Pioneer Online undergoes major redesign

August 19, 2015 Featured News, News Print Print
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The Pioneer’s website underwent an extensive redesign, and migration to a new content managment system recently.

Packed with streamlined panels that promote videos, podcasts and the latest campus news, the Pioneer’s new website went live Wednesday, Aug. 5.
Pioneer Webmaster Amar Molinas and former Assistant Lab Director Ted Satterfield started working on the website redesign in April.
Satterfield said he and Pioneer Lab Director Ronna Austin felt the former site was outdated. Among other things, it wasn’t mobile-friendly and listening to podcasts could be difficult, depending on the Internet browser used, he said.
“We couldn’t embed YouTube videos without going through a ridiculous process.”
Satterfield said the biggest decision he and Austin made was to move from the content-management system Joomla to WordPress.
He said he had used WordPress in the past and found it to be more user-friendly as well as a format where more images could be used.
“I think it’s important to have multimedia,” Satterfield said. “I think that’s what readers and viewers expect now — not just text.
“They want photos and videos, infographics — things like that. I think it’s important to have a variety of media.”
Molinas, a computer science major, joined the team when it came time to actually start building the new site.
He said when he and Satterfield began actual development of the new site, they were faced with the daunting task of transferring more than 4,000 stories from the old site to the new one — a task that Molinas said was huge both technically and logistically.
Satterfield agreed.
“We wanted everything that was on the Joomla site to be on the WordPress site,” he said.  “Doing that migration was probably the biggest hurdle we had.”
Despite that, Molinas said, he was happy to make the move. He said posting material on the old site was a messy process and certain features didn’t always function correctly.
“Google Analytics didn’t work so we couldn’t get the best information about who was actually visiting the site.”
Satterfield said although readers now have access to more, the display is not as cluttered.
“We have things set up according to category in a visually appealing way so that people can find things they are looking for,” he said. “We have a lot more sections than we did before.”
And, Molinas said, after a lot of tweaking, the new design also is mobile-friendly, as planned.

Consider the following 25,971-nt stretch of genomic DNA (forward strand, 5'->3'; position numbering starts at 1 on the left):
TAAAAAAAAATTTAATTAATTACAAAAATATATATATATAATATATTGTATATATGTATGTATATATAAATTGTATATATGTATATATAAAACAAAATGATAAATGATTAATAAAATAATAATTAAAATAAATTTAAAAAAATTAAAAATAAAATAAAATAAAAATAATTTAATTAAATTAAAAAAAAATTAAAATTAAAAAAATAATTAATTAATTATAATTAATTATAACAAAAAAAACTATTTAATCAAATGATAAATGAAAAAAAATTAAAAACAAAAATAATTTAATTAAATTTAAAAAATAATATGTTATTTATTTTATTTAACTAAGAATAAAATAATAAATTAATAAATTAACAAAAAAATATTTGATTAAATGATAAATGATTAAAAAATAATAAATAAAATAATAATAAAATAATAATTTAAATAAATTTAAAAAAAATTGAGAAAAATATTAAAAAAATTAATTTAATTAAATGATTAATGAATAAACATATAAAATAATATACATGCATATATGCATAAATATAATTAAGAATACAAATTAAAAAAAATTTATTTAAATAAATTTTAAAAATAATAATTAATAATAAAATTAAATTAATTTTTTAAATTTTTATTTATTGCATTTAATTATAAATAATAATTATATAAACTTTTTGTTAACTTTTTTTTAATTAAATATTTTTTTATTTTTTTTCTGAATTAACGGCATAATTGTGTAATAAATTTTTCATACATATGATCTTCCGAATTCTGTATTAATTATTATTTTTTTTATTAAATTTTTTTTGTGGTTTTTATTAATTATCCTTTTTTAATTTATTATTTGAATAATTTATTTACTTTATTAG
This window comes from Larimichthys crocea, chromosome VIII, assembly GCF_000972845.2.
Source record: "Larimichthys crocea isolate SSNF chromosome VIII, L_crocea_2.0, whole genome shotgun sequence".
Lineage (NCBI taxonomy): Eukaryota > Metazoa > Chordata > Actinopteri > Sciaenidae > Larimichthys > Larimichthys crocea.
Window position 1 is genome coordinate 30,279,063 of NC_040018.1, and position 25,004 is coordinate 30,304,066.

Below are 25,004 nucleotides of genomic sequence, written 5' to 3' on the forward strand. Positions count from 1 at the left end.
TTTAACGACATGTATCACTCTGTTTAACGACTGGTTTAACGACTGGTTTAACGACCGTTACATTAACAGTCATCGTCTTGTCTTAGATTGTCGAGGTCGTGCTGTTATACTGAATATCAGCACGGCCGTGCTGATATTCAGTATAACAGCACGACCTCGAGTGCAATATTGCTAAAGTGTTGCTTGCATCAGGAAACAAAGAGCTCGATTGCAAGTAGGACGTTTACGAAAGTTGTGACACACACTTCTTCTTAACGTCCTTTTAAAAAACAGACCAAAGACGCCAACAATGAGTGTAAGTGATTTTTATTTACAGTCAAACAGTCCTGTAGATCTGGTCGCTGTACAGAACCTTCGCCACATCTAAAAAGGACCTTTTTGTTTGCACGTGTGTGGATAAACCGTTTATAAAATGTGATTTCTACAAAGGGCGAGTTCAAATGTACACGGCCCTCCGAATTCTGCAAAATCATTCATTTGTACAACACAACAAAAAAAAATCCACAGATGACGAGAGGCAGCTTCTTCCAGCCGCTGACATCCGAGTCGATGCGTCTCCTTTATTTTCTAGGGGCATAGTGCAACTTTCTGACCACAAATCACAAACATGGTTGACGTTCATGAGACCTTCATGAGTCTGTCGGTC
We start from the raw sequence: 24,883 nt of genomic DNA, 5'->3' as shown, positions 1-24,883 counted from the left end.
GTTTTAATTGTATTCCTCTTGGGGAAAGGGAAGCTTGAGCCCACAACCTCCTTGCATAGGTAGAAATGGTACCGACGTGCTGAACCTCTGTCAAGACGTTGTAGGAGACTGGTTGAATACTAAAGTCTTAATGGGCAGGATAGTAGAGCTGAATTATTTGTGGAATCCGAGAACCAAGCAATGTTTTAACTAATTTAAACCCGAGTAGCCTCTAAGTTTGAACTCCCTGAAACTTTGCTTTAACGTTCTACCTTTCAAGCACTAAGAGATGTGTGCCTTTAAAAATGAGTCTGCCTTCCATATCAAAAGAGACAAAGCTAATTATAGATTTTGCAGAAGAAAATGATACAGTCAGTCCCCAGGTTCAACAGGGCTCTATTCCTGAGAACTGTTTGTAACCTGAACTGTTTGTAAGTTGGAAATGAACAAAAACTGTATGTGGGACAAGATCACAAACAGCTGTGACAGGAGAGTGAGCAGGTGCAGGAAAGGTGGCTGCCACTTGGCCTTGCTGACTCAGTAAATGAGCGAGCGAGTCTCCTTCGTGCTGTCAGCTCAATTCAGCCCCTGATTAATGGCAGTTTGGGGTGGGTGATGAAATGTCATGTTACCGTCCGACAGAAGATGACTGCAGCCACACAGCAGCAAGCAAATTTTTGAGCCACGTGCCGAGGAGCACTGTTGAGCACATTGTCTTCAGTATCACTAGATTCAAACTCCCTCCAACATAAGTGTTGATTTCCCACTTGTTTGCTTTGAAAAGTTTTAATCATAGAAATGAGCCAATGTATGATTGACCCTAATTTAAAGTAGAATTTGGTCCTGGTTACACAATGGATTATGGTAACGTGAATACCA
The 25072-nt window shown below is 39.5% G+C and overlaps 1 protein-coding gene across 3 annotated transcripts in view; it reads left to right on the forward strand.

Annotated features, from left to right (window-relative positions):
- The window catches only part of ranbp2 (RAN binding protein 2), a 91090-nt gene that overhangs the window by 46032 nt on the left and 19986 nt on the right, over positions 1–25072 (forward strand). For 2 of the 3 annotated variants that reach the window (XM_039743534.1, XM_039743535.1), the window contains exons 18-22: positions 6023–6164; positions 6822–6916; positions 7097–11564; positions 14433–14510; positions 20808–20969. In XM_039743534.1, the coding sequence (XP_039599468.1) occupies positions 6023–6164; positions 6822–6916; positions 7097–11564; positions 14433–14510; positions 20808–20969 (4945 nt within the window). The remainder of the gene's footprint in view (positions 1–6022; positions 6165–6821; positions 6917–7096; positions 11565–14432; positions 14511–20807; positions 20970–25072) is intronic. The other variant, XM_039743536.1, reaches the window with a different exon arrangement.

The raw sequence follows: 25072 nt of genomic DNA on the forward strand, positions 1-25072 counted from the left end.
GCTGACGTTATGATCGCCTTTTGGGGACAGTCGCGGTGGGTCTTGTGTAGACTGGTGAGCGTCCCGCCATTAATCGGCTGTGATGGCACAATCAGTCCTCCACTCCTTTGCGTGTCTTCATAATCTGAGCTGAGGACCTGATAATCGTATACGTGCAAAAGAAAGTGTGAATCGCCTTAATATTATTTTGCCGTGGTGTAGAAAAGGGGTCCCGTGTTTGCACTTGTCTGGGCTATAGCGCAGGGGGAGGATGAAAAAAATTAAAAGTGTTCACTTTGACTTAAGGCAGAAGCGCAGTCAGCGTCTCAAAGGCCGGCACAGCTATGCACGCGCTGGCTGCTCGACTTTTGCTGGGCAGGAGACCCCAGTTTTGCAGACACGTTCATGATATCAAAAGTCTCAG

“The whole way that websites are designed now —  like in the last five years — it’s really gone from websites being designed for desktop PCs or maybe laptops, to websites being designed primarily for your phone,” he said. “This design is much better — it’s able to handle that.”
Monica Gordon, political science major, said she had visited the former Pioneer website and felt it looked like a typical newspaper website.
“The [print newspaper] had better art — better pictures — so that’s the one I went with more often,” she said.
Satterfield said alhough the site is up, there will likely be bugs to fix as the semester progresses.
“When we finally went live, [Amar] pulled it up on his phone and the banner was messed up,” Satterfield said.
“It’s kind of funny because you look at it on the screen and it looks like it’s adapting nicely but then it was messed up on the phone.”
Molinas said, when developing software, it looks the same across most devices. But when it comes to websites, it’s a different story.
“Because you’re using different web browsers to look at pages, you never know for sure that you’ve got everybody seeing exactly what you’re seeing, no matter how hard you work,” he said. “That’s a major engineering hurdle for websites.”
Satterfield and Molinas have pulled up the new website on various browsers and devices, such as the iPhone, iMac, laptop and Android tablet.
“Now it’s made for adapting to every device,” Satterfield said. “I think the tablet view actually looks the best in my opinion.”
To see the new look, plus get the latest news updates, read reviews and catch community events, visit www.pioneer.occc.edu.

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